So I named the Taurus after her.
I thought that Marjorie's ghost might enjoy a hare-brained road trip from one side of the continental United States to the other in the company of her least reputable nephew, especially since she had not lived long enough to lay claim to her rightful status as an aunt.
I packed the Taurus until there was practically no room for passengers. The baggage included an antique clock, and a dismantled IKEA bistro table and three folding aluminum chairs. I also had a PC and monitor and my company files. My mountain bike (Foxtrot Oscar) was strapped to a bike rack on the trunk lid.
I knew I had to make the journey in nine days. I set out on Thursday, March 29, and I had to be in Port Townsend by the afternoon of Friday, April 5, to pick up the keys to my new apartment before the rental office closed for the weekend.
On the way out of town I stopped at the service station to say goodbye to the Petruccis. I spoke to Brian, one of the mechanics. "I hope it's not overloaded." I said. "I've got some friends in Pittsburgh. If the bicycle is too much, I'll leave it with them."
"Hey you don't wanna do that," Brian said. "Jettison everything else; hang on to the bicycle. You break down in the middle of Kansas you're gonna need that fucker."
I got into Pittsburgh on Friday night and stayed with Mark and Emily at their house in Greensburg. Emily had recently been waging all-out war on her increasing weight. She had done very well, and she couldn't resist waggling her newly sculpted hiney at me as she made up the day bed.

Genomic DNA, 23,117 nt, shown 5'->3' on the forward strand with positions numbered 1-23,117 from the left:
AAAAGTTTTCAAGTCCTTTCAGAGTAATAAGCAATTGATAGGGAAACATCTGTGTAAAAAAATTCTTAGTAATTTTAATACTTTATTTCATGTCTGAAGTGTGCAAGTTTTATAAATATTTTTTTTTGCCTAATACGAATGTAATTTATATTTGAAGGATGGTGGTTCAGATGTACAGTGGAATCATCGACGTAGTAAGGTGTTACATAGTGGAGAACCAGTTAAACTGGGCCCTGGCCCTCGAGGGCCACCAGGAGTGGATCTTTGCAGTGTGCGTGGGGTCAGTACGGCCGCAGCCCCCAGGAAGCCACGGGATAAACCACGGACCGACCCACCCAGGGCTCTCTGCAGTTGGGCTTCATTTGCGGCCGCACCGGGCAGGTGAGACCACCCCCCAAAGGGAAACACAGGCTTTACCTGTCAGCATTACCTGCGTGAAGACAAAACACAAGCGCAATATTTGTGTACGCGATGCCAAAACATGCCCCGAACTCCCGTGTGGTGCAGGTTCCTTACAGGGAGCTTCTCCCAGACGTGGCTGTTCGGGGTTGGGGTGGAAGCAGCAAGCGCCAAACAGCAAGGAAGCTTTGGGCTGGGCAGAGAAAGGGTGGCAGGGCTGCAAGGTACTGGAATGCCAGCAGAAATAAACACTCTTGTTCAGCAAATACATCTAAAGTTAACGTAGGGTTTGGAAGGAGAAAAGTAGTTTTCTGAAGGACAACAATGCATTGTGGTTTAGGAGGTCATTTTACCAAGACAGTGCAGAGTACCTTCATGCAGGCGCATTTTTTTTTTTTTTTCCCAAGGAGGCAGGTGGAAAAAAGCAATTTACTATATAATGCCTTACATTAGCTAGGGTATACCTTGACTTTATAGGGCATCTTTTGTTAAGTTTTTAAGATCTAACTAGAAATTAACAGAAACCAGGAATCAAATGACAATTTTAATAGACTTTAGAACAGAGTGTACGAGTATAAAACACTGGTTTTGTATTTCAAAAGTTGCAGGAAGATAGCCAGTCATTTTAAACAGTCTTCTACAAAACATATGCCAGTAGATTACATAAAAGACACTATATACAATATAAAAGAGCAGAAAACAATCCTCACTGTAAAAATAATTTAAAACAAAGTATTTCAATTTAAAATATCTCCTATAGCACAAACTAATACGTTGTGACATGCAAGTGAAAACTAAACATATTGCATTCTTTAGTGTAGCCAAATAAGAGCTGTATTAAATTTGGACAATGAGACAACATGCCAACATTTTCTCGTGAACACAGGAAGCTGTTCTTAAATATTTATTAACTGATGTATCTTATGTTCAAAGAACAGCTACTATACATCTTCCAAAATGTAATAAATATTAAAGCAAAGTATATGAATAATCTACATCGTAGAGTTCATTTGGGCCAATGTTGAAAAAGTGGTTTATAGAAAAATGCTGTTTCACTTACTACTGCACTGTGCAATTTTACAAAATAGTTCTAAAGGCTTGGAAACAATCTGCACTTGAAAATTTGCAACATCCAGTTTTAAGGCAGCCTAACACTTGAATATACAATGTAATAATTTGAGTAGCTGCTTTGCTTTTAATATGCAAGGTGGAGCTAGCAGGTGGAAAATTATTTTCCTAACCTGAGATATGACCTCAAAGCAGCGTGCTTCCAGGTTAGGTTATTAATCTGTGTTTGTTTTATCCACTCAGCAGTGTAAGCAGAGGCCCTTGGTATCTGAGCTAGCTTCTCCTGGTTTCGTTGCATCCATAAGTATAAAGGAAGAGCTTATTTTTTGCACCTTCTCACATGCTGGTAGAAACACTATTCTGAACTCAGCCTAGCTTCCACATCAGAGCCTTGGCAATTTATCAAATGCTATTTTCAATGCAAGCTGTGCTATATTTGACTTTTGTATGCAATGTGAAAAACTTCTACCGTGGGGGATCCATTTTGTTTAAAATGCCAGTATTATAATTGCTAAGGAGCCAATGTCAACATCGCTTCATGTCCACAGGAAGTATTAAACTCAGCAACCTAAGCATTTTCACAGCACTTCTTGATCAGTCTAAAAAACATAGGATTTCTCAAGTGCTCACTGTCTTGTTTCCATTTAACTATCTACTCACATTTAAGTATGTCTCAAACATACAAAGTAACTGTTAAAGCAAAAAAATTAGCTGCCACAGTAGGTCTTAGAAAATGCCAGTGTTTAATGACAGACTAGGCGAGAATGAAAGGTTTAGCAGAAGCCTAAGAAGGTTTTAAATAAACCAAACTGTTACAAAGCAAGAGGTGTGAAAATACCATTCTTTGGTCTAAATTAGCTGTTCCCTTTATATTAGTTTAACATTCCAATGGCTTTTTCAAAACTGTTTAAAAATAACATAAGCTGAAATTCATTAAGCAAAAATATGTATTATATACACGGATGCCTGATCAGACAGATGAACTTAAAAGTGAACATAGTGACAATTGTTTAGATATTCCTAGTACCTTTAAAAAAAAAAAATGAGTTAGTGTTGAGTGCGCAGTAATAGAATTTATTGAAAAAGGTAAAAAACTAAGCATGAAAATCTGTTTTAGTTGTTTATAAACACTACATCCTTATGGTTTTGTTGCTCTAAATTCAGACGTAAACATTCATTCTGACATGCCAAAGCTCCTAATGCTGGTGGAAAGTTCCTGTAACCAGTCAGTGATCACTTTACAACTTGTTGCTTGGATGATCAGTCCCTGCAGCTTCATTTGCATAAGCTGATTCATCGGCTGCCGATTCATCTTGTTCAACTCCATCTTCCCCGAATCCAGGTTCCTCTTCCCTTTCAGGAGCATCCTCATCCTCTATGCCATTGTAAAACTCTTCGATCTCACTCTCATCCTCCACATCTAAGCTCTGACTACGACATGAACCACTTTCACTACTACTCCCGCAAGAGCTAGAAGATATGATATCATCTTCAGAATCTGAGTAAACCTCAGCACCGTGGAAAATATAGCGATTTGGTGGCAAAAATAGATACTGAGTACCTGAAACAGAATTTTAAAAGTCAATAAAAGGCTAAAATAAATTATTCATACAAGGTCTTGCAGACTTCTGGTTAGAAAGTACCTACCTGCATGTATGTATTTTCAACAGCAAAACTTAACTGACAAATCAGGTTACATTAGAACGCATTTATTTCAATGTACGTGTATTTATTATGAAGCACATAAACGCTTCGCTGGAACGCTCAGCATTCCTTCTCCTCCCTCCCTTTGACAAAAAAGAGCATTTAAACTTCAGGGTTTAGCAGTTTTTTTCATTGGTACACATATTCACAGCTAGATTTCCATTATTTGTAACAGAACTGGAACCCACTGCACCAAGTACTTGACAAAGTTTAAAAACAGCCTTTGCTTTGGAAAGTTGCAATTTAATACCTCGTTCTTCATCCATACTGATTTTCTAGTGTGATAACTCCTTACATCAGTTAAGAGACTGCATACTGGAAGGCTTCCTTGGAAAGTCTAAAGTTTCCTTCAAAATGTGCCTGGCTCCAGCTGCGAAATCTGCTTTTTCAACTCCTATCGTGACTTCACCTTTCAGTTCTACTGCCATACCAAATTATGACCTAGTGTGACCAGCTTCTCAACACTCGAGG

In the morning I drove to Dravosburg to have breakfast with my old and disreputable friend Charlie Fitzpatrick. We went in Charlie's car to a die-hard cafe in the declining center of Glassport, on the south bank of the Monongahela.
"I'm really worried about the weight the Taurus is carrying," I said to Charlie.
"Why are you so concerned?" Charlie said. "You don't have a safe in the back, do you?"
"There is nothing in the state of my finances which would justify carrying a safe," I said.
"I'm sure the car will be fine," Charlie said. "You're going to be the only person in there. It's usually passenger weight that puts a strain on the engine. You could have been carrying two or three. Passengers are heavy."
And when I thought about it rationally Charlie was right. You could be carrying three passengers and each might weigh 200 lb. At the airport a suitcase has a weight limit of 50 lb. before it becomes chargeable as excess baggage. Three passengers might weigh the same as twelve large suitcases.
There was no way I had the equivalent of twelve large suitcases in the Taurus.
After that I felt less worried. Marjorie (the car) cruised through Columbus Ohio, and Indianapolis. Our highway speeds were sometimes up at 80 mph.
Yumika Abe, a business associate in Massachusetts, had told me to take the southernmost route possible. I had told her I would use Interstate 70. She had said 70 might not be far enough south.
"There's a blizzard forecast in Kansas," she had said.
On Sunday morning the sun was shining on a rest area west of Kansas City. I took a cell phone picture of the car and sent it to her. The accompanying note said: "Hey this is Kansas. So where's the snow?"
The incline up to Colorado, a longtime source of foreboding, turned out to be quite gradual. Marjorie had no trouble with it.
It was a bad time of year for Wyoming and the stretch of road through it was the loneliest part of the journey. The whole state seemed to be made of sagebrush hills on which someone had spilled Portland cement dust.
The staff in the rural gas stations seemed to hate you. They gave the impression they'd rather be rustling cattle or shooting bank clerks. You wanting to buy beef jerky represented a blasphemous intrusion into the violent daydream playing on a screen behind their eyes.
The minute we crossed into Utah, all the rocks turned red.
"I think they pay someone to paint them," I told Marjorie.
(To Be Continued)...